Aerodynamic development of the new R8* was particularly focused on one parameter that plays a predominant role in car racing – downforce, i.e. the force that presses the car down onto the road and enables high speeds through curves. Here, the Audi R8 V10 plus enters a new dimension. At its top speed, the car generates 140 kg(308.6 lb) of downforce, of which 100 kg (220.5 lb) is at the rear axle.
The cD figure of the new Audi R8 V10 plus is 0.36, and its low height results in a relatively small frontal area of 2.01 m2(21.6 sq ft)– which is a requirement for the 330 km/h (205.1 mph) maximum speed that the top version can reach.
On the exterior skin, the rear spoiler is very important for downforce. On the R8 V10 plus it is implemented as a fixed wing, and its profile was derived from Audi DTM race cars. The wing works together with the large diffuser on the underbody to create a trailing edge that generates as little turbulence as possible.
The diffuser is located at the height of the rear axle. It takes the accelerated air from the underbody and brings it back down to the speed of the ambient air without excessive turbulence. This suction effect lets the air flow faster, heightening downforce. Two venturi spoilers guide the high-speed air into the diffuser and nearly double its effectiveness. In the diffuser, longitudinal ribs channel the air flow so that it does not concentrate in the middle.
For good steering response: 40 kg(88.2 lb)of downforce at the front axle
Drivers perceive the 40 kg (88.2 lb) of downforce that the new Audi R8 V10 plus generates at the front axle in a positive way, even on fast straight-aways. This downforce prevents the steering from becoming light.
In the vicinity of the front axle there are two small diffusers which divert air through the wheel housings and thereby also serve to cool the brakes. Each of them works together with two round-bodied elements at the leading edge of the air flow and venturi spoilers.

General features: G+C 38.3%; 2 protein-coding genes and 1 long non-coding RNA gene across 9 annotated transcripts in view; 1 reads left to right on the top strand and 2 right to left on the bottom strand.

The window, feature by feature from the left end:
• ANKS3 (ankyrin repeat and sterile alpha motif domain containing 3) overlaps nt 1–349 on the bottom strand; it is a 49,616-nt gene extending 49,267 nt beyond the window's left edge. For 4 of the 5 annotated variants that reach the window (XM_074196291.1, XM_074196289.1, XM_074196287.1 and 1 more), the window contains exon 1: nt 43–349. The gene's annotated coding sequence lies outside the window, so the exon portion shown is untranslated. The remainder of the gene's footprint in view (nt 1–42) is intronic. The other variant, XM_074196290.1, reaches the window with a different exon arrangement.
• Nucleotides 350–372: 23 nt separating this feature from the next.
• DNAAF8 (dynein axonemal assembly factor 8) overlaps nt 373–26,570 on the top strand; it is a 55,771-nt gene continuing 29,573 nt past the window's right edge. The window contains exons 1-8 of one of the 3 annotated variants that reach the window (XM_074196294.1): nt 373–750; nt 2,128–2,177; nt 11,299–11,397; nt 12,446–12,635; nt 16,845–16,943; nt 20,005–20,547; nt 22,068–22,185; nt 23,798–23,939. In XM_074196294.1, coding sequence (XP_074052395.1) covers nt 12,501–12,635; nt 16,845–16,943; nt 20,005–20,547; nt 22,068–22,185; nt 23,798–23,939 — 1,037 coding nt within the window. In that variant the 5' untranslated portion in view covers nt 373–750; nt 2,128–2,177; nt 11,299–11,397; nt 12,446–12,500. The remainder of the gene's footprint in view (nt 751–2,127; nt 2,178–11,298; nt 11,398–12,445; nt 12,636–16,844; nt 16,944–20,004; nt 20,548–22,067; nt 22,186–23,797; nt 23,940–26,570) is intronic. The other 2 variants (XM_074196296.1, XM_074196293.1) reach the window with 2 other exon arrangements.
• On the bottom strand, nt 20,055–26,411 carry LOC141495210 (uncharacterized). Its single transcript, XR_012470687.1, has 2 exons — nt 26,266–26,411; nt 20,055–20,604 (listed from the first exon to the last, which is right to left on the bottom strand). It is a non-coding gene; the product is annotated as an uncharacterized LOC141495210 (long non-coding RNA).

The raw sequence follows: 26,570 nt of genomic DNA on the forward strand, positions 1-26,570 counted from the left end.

The underbody of the new high-performance sports car, including the propeller shaft, is nearly fully enclosed by a smooth cover. In the rear body, this cover also contributes to lateral stiffness. Under the engine, nozzles known as NACA nozzles guide the cooling air to the V10 engine and the seven-speed S tronic. The pan of the dry sump lubrication system is not covered.
The V10 draws its inlet air via a screen under the rear window and via two long connecting pieces that lead to the sideblades. Flaps manage the switching tasks and thereby control inlet noise. The engine compartment is temperature controlled in multiple ways: by narrow louvers next to the rear window, large openings under the tail lights and a narrow opening slot above the diffuser. On the R8 V10 plus, another outlet is added beneath the rear wing. In the front body, the cooling air flows through enclosed channels with little turbulence – another solution from car racing.
The equipment and data specified in this document refer to the model range offered in Germany. Subject to change without notice; errors and omissions excepted.